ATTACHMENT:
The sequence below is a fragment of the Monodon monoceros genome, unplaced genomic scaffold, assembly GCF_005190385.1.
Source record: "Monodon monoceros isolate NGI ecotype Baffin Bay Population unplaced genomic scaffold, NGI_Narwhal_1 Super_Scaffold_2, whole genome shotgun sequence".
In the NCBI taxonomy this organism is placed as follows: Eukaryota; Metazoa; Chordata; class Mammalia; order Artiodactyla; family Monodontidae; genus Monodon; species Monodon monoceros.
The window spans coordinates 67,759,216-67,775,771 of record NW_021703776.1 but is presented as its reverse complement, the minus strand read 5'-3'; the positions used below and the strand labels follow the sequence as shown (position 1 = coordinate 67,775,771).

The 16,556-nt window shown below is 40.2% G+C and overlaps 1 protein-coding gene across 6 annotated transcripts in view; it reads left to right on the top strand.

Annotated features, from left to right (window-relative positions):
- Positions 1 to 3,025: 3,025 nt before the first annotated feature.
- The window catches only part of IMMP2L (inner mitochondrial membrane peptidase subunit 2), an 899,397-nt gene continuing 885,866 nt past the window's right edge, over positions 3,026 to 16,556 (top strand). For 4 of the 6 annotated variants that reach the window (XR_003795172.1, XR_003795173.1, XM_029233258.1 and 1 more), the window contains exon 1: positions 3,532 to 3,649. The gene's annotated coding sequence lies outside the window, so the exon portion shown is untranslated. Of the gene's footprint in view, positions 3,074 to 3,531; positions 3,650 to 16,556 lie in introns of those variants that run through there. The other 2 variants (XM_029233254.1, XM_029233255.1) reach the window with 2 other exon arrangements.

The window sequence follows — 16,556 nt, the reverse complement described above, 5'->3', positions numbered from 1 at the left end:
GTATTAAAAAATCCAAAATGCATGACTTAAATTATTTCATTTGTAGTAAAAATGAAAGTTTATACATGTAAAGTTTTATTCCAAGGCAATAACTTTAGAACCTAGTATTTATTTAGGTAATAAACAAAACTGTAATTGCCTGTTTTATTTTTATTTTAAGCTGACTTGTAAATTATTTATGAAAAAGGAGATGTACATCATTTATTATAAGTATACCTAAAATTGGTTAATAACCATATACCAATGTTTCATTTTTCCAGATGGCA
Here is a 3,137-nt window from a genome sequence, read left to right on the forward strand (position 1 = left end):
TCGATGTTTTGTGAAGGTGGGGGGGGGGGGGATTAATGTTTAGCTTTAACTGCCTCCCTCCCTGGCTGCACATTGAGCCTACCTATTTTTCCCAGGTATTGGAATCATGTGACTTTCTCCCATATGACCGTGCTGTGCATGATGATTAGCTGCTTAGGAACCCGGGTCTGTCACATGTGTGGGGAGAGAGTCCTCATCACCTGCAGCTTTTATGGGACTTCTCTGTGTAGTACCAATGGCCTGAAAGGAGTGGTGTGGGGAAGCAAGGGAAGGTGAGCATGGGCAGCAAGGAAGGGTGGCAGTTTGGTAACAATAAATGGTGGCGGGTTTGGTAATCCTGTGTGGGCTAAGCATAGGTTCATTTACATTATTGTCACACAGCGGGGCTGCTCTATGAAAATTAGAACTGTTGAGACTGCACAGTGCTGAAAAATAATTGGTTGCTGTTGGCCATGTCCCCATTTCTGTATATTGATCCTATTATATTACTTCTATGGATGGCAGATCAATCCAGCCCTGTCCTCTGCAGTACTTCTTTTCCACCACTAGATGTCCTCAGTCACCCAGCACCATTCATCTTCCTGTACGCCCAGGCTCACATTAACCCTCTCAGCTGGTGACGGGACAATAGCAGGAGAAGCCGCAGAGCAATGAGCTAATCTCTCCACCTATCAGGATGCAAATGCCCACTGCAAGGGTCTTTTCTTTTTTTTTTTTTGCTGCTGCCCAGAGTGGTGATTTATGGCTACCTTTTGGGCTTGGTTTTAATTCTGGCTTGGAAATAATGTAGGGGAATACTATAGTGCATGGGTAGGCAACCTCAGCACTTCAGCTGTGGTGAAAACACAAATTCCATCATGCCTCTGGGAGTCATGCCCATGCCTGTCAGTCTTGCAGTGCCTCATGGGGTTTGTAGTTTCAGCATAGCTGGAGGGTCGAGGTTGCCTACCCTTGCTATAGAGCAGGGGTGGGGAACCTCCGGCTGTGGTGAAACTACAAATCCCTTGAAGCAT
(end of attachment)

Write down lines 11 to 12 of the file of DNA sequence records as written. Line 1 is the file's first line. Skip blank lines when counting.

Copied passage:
Here is a 3,137-nt window from a genome sequence, read left to right on the forward strand (position 1 = left end):
TCGATGTTTTGTGAAGGTGGGGGGGGGGGGGATTAATGTTTAGCTTTAACTGCCTCCCTCCCTGGCTGCACATTGAGCCTACCTATTTTTCCCAGGTATTGGAATCATGTGACTTTCTCCCATATGACCGTGCTGTGCATGATGATTAGCTGCTTAGGAACCCGGGTCTGTCACATGTGTGGGGAGAGAGTCCTCATCACCTGCAGCTTTTATGGGACTTCTCTGTGTAGTACCAATGGCCTGAAAGGAGTGGTGTGGGGAAGCAAGGGAAGGTGAGCATGGGCAGCAAGGAAGGGTGGCAGTTTGGTAACAATAAATGGTGGCGGGTTTGGTAATCCTGTGTGGGCTAAGCATAGGTTCATTTACATTATTGTCACACAGCGGGGCTGCTCTATGAAAATTAGAACTGTTGAGACTGCACAGTGCTGAAAAATAATTGGTTGCTGTTGGCCATGTCCCCATTTCTGTATATTGATCCTATTATATTACTTCTATGGATGGCAGATCAATCCAGCCCTGTCCTCTGCAGTACTTCTTTTCCACCACTAGATGTCCTCAGTCACCCAGCACCATTCATCTTCCTGTACGCCCAGGCTCACATTAACCCTCTCAGCTGGTGACGGGACAATAGCAGGAGAAGCCGCAGAGCAATGAGCTAATCTCTCCACCTATCAGGATGCAAATGCCCACTGCAAGGGTCTTTTCTTTTTTTTTTTTTGCTGCTGCCCAGAGTGGTGATTTATGGCTACCTTTTGGGCTTGGTTTTAATTCTGGCTTGGAAATAATGTAGGGGAATACTATAGTGCATGGGTAGGCAACCTCAGCACTTCAGCTGTGGTGAAAACACAAATTCCATCATGCCTCTGGGAGTCATGCCCATGCCTGTCAGTCTTGCAGTGCCTCATGGGGTTTGTAGTTTCAGCATAGCTGGAGGGTCGAGGTTGCCTACCCTTGCTATAGAGCAGGGGTGGGGAACCTCCGGCTGTGGTGAAACTACAAATCCCTTGAAGCAT